Digital Verilog Simulation
Today the most widely used language to describe electronics circuits and device models is the Spice netlist format (1973). However the Spice netlists are often hard to read and understand, and they lack a lot of the functionalities of programming languages which engineers would need while creating models and simulation.
The relatively new Verilog-A language (1995) provides an alternative method with an easy to read programming language style C like syntax. Thus Verilog-A is a suitable successor of the SPICE netlists for describing circuit topologies.
An even more sophisticated method of describing electronics circuit, containing both analog and digital components is the Verilog-AMS language. As we observed earlier, Verilog-AMS is a derivative of of the purely digital Verilog extended with the purely analog Verilog A and an interface for the connection of the analog and digital parts.
Most of the device libraries of TINA are in Spice netlist format. However you can already create and import models and place TINA macros in Verilog-A and Verilog-AMS format. You can find several language examples, device models, and circuits in the Examples\Verilog A folder of TINA
The following circuit contains a Digital Analog Converter (DAC) macro with Serial Peripheral Interface (SPI) and a test bench macro, generating the digital SPI signal.The DAC model is defined in Verilog AMS. Interestingly, test bench on the left side is written in VHDL which is an example of mixing different HDLs but here we will concentrate on the Verilog AMS macro on the right. This circuit (DAC VAMS.TSC) is included in the EXAMPLES\Verilog AMS folder of TINA.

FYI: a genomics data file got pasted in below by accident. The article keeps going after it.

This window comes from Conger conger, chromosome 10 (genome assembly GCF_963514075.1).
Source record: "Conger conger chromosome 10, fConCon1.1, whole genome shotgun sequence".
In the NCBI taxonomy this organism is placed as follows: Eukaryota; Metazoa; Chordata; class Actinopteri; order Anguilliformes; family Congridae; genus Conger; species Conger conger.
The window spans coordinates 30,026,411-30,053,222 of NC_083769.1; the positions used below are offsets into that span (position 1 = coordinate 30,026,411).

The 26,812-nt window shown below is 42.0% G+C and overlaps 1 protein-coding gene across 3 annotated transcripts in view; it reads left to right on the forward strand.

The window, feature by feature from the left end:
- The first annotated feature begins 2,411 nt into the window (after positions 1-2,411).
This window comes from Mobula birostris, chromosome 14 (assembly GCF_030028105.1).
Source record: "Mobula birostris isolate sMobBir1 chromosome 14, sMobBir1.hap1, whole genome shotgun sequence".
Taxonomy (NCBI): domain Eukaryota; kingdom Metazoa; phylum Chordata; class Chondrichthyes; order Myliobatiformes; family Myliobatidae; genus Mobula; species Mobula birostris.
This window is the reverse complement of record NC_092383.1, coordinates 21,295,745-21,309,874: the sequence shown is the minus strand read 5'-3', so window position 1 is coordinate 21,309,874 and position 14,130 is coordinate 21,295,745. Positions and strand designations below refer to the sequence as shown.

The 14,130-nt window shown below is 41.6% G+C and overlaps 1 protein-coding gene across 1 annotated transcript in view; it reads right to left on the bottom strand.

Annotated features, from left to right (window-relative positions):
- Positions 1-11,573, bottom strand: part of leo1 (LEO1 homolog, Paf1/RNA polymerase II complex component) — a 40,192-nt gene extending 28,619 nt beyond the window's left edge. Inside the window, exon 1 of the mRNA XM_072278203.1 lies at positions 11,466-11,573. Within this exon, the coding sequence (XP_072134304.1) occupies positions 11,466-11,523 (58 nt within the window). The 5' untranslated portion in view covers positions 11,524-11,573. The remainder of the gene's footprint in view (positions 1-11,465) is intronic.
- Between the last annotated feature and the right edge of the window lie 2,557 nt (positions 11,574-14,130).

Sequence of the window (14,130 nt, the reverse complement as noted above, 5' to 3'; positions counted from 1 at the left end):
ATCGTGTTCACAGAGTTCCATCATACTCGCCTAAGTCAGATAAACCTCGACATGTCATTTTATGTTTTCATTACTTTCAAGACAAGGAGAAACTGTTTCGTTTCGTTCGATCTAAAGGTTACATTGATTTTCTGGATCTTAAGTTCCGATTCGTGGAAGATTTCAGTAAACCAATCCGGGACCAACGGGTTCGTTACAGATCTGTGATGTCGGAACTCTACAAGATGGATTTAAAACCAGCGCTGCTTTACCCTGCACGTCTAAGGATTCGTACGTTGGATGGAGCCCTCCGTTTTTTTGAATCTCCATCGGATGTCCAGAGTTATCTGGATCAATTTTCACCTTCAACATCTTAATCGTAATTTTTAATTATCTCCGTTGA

In TINA you can see the Verilog AMS code of the DAC model if you double-click the DAC macro and press the Enter Macro button. A part of the code is shown below.
We will not go into a detailed analysis of the code. We just want to show that in the first part shown above, the DA Verilog module converts the serial signal into an analog signal (VOUTA).
At the end of the macro shown below (in TINA you can scroll down there), the DA module is called and the signal is smoothed by a simple opamp and an RC filter using Verilog A instructions. You can also see the definition of the capacitor in the code fragment below.